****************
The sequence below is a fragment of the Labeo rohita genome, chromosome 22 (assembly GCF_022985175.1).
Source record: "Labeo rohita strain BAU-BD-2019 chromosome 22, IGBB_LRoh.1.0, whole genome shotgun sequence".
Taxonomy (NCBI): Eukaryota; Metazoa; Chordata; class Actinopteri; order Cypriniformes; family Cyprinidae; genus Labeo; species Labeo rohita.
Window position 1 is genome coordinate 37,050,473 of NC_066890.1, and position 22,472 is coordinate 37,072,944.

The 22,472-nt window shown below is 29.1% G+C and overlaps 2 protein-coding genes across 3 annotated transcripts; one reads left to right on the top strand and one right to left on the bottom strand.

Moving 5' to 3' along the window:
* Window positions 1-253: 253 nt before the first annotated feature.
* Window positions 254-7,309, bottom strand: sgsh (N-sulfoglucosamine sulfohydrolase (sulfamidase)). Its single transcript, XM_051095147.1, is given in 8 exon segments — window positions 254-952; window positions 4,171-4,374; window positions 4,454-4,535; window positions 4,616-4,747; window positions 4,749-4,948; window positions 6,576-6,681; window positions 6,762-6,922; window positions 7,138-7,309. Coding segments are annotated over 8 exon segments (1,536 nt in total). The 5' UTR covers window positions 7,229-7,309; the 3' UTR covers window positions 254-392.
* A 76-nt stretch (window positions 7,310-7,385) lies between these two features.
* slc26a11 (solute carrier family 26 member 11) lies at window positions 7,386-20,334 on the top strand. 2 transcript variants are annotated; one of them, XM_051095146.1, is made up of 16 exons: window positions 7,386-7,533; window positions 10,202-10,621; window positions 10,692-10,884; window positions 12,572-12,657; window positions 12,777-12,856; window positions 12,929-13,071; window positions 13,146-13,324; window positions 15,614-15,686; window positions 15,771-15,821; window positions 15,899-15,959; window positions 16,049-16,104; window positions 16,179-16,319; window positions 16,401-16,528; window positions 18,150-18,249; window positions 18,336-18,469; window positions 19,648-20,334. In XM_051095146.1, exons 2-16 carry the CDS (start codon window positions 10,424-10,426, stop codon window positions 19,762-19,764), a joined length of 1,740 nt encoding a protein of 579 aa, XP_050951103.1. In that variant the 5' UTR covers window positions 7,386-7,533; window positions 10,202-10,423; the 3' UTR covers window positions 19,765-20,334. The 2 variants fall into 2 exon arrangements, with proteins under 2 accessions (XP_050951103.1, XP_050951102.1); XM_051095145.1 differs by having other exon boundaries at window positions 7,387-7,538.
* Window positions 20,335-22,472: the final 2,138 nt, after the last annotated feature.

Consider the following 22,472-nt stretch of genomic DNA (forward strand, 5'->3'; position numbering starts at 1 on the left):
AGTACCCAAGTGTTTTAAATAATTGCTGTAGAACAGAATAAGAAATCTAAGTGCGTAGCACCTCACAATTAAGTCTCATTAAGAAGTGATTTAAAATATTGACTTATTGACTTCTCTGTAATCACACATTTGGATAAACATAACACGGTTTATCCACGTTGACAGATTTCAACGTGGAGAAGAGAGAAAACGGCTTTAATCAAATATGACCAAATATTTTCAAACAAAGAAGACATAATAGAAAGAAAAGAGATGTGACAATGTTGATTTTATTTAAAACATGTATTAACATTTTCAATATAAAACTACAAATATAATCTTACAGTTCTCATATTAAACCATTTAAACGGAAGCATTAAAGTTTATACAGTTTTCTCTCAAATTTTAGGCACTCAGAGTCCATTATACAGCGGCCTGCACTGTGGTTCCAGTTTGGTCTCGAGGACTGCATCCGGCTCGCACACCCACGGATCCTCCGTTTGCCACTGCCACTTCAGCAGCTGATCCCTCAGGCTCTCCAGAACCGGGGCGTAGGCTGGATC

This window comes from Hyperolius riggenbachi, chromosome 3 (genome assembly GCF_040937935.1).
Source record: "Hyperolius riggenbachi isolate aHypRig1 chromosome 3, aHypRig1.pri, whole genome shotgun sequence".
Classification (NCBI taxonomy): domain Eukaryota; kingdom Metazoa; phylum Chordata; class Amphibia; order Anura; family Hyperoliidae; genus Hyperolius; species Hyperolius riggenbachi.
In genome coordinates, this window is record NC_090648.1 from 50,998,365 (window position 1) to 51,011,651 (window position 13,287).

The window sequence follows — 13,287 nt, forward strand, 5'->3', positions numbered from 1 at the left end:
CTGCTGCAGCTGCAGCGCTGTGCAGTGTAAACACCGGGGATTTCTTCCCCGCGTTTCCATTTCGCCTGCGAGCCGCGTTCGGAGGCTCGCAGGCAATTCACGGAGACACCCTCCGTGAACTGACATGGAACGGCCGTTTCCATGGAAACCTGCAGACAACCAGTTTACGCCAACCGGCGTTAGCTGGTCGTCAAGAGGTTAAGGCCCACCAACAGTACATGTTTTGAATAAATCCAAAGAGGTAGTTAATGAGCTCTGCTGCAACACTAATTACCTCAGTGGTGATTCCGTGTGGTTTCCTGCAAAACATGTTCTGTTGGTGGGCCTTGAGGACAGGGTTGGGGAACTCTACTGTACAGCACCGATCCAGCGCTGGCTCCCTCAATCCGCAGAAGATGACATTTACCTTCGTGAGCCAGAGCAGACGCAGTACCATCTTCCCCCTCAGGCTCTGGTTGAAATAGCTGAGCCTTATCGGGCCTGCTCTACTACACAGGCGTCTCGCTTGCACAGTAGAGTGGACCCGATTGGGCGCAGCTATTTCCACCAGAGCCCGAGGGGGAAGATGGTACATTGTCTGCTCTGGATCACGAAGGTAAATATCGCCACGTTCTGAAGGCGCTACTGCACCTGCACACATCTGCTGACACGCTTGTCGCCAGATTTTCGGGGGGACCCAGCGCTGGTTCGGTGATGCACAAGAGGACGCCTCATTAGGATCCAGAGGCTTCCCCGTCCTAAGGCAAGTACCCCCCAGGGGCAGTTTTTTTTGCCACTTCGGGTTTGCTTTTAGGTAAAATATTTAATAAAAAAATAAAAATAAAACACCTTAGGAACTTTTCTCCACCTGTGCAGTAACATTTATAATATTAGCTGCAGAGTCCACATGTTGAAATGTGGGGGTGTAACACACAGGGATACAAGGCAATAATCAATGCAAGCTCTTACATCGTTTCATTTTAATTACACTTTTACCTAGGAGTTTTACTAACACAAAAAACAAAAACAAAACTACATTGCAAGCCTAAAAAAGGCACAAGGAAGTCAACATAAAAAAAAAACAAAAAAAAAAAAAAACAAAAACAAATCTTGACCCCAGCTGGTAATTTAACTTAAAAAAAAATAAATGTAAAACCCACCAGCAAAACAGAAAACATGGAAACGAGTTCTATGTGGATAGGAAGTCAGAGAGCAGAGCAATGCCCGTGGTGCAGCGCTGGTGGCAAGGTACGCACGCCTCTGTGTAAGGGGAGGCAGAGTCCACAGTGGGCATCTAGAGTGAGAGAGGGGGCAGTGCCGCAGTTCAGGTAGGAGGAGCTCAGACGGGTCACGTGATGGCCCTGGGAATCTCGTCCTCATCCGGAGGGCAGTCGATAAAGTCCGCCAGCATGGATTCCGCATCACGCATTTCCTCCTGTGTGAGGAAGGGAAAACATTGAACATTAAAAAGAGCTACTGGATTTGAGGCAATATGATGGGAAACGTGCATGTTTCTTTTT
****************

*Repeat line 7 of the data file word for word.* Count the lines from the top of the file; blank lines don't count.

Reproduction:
* Window positions 1-253: 253 nt before the first annotated feature.